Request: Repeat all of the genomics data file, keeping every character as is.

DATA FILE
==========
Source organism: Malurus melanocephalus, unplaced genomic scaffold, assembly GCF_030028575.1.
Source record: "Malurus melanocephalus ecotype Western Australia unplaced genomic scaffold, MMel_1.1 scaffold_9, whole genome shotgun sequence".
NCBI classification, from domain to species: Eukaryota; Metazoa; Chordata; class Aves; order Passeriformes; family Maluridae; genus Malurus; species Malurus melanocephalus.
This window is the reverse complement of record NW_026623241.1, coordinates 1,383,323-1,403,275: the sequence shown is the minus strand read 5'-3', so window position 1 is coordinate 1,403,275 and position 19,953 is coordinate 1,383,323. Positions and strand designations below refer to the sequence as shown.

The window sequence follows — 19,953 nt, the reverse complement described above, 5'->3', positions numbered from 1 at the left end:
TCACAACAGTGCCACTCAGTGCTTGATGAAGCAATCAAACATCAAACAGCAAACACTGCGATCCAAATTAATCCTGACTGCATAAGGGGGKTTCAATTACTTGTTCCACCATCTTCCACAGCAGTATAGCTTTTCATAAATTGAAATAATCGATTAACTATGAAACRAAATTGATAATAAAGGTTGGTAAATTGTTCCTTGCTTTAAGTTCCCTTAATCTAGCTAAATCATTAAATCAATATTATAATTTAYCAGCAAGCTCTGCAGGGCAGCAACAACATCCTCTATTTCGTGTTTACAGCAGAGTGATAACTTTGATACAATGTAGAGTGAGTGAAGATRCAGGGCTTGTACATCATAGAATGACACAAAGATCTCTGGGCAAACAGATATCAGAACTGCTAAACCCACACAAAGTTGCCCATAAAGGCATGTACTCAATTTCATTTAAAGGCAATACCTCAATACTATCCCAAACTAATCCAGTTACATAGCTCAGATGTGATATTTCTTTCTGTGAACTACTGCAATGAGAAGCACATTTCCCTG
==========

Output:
Source organism: Malurus melanocephalus, unplaced genomic scaffold, assembly GCF_030028575.1.
Source record: "Malurus melanocephalus ecotype Western Australia unplaced genomic scaffold, MMel_1.1 scaffold_9, whole genome shotgun sequence".
NCBI classification, from domain to species: Eukaryota; Metazoa; Chordata; class Aves; order Passeriformes; family Maluridae; genus Malurus; species Malurus melanocephalus.
This window is the reverse complement of record NW_026623241.1, coordinates 1,383,323-1,403,275: the sequence shown is the minus strand read 5'-3', so window position 1 is coordinate 1,403,275 and position 19,953 is coordinate 1,383,323. Positions and strand designations below refer to the sequence as shown.

The window sequence follows — 19,953 nt, the reverse complement described above, 5'->3', positions numbered from 1 at the left end:
TCACAACAGTGCCACTCAGTGCTTGATGAAGCAATCAAACATCAAACAGCAAACACTGCGATCCAAATTAATCCTGACTGCATAAGGGGGKTTCAATTACTTGTTCCACCATCTTCCACAGCAGTATAGCTTTTCATAAATTGAAATAATCGATTAACTATGAAACRAAATTGATAATAAAGGTTGGTAAATTGTTCCTTGCTTTAAGTTCCCTTAATCTAGCTAAATCATTAAATCAATATTATAATTTAYCAGCAAGCTCTGCAGGGCAGCAACAACATCCTCTATTTCGTGTTTACAGCAGAGTGATAACTTTGATACAATGTAGAGTGAGTGAAGATRCAGGGCTTGTACATCATAGAATGACACAAAGATCTCTGGGCAAACAGATATCAGAACTGCTAAACCCACACAAAGTTGCCCATAAAGGCATGTACTCAATTTCATTTAAAGGCAATACCTCAATACTATCCCAAACTAATCCAGTTACATAGCTCAGATGTGATATTTCTTTCTGTGAACTACTGCAATGAGAAGCACATTTCCCTG